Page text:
WordPress is a popular content management system for developers worldwide, though it began in 2003 as a mere blogging platform. There are multitudes of free and premium WordPress themes and plugins available with nearly limitless customization options to fit your every need. Many developers use WordPress as a CMS, but often make the mistake of starting with a pre-built theme instead of creating one from scratch. Using a pre-built theme can have its benefits, but when it comes to designing a custom site, this choice almost always causes more work rather than making development easier.
Common Misconceptions About Developing From a Pre-Built Theme
1. It will save development time.
Seeing an already put together layout may appear to be a time saving solution, but in reality trying to customize a website that’s already built usually ends is more time spent trying to dissect how everything is put together. There are a million different ways to organize a WordPress site, with page templates, post types, and content areas created by plugins. As you are developing you may find that how the original creator organized the theme does not best fit your needs, and results in a website that is clunky and hard to use for both clients and web teams.
2. It will be easier than making a theme from scratch.
Delving into WordPress theme development can be daunting at first, but with hundreds of tutorials and resources, it’s not nearly as hard to learn as many think. Any developer who already has experience working with basic PHP, HTML, CSS, and jQuery can learn to 4develop a WordPress theme. One of the most challenging first steps is learning how to organize and work with a theme’s file structure. For this, blank themes can provide an excellent starting point to work from. A blank theme I commonly use is here: https://themble.com/bones/ and comes with all the basic files you need to get started.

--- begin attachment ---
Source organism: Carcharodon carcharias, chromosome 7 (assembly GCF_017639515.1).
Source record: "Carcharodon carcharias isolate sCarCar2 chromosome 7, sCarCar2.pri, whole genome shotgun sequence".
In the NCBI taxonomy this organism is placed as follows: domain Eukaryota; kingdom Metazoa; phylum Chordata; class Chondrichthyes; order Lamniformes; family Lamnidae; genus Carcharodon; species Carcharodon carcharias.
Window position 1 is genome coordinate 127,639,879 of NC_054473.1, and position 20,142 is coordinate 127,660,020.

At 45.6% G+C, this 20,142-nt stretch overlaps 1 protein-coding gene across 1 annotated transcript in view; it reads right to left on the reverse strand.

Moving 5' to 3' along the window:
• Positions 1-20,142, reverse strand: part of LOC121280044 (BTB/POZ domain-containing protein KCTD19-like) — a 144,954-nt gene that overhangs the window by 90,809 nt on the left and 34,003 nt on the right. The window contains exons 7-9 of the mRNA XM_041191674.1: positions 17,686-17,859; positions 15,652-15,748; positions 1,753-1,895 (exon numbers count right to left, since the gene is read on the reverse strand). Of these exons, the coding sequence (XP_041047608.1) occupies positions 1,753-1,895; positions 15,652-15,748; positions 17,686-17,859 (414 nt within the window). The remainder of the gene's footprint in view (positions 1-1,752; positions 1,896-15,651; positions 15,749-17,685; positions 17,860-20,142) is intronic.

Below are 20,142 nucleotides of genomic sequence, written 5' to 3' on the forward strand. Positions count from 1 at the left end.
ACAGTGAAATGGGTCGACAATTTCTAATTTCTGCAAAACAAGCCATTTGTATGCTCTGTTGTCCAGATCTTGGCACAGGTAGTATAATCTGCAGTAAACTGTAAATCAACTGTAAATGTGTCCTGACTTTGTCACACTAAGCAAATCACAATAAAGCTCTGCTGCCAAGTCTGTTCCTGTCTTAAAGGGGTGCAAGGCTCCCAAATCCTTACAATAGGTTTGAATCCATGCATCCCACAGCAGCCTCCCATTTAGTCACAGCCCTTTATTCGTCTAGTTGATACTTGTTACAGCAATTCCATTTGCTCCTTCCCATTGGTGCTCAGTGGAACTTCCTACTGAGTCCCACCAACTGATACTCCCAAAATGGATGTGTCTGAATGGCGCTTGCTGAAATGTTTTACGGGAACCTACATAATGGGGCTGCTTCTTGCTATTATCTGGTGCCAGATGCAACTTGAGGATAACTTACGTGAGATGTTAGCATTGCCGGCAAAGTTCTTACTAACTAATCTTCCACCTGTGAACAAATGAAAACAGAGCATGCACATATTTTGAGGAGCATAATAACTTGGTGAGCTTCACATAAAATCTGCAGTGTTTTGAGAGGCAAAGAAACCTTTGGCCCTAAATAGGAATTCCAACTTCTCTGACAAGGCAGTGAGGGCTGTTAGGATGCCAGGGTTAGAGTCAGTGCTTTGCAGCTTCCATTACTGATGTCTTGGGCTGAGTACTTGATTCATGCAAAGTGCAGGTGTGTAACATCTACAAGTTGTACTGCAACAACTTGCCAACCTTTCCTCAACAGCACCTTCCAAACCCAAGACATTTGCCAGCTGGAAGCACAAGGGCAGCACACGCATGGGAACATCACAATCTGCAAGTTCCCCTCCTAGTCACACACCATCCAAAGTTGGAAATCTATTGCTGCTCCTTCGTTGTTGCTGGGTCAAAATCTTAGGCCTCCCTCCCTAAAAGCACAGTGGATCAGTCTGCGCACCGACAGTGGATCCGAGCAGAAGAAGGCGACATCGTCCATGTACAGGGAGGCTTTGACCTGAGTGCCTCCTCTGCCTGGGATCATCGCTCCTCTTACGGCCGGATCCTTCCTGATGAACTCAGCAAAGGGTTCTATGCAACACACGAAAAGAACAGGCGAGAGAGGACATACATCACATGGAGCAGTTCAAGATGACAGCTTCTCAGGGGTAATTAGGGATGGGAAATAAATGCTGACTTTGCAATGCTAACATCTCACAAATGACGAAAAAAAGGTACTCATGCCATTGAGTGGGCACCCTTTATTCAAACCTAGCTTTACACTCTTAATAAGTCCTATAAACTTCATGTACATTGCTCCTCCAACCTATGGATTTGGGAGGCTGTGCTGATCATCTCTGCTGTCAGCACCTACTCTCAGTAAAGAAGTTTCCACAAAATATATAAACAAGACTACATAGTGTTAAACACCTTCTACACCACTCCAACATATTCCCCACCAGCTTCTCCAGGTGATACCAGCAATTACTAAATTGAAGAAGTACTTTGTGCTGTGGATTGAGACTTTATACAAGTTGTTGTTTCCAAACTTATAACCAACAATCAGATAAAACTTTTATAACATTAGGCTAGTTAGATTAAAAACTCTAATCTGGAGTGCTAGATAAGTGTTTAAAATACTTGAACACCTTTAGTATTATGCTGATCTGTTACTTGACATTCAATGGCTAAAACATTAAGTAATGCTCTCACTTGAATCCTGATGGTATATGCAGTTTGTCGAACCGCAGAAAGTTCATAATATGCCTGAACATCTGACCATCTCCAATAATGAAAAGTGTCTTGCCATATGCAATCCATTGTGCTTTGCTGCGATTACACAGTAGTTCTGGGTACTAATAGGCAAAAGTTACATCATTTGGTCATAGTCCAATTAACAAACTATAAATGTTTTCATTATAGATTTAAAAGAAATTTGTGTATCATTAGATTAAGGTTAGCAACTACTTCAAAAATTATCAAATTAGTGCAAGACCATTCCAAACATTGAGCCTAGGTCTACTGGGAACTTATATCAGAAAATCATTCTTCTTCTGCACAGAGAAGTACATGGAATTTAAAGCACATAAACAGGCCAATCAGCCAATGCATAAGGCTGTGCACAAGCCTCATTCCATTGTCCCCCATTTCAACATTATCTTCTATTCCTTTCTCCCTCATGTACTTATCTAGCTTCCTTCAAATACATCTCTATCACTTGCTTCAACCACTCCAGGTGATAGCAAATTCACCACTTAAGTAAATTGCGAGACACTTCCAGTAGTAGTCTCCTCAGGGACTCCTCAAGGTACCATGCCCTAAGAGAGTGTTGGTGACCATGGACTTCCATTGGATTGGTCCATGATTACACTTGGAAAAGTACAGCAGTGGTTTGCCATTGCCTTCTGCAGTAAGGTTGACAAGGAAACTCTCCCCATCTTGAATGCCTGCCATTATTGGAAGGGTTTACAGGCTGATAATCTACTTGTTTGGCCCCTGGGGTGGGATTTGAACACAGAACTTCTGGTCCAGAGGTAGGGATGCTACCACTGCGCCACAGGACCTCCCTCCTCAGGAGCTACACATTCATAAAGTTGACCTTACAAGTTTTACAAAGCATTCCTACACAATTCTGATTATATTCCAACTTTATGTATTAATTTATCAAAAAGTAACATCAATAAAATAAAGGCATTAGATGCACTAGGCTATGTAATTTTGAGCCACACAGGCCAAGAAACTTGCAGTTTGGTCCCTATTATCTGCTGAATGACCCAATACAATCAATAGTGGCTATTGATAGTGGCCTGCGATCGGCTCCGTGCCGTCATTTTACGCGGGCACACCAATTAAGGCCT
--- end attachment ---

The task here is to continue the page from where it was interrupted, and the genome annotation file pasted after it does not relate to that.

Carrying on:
On the flip side, it can be very overwhelming to sort through and make changes to an already developed theme, especially if the person sorting through it doesn’t understand the basics of WordPress theme development. And when creating a customized design, more time will be spent tearing down what already exists in the theme than it would take to just start building from scratch.
3. We need a responsive/fluid website
Yes, many themes offered from theme libraries are responsive to work across mobile devices and browser widths. However, the key to building a good responsive website is to start from the ground up. If you keep a responsive layout in mind as you design and develop, making elements fluid falls into place much easier. Making layout elements responsive shouldn’t be forced, but instead should come more naturally as the browser width gets smaller and isn’t something you can pluck from one layout and apply to another.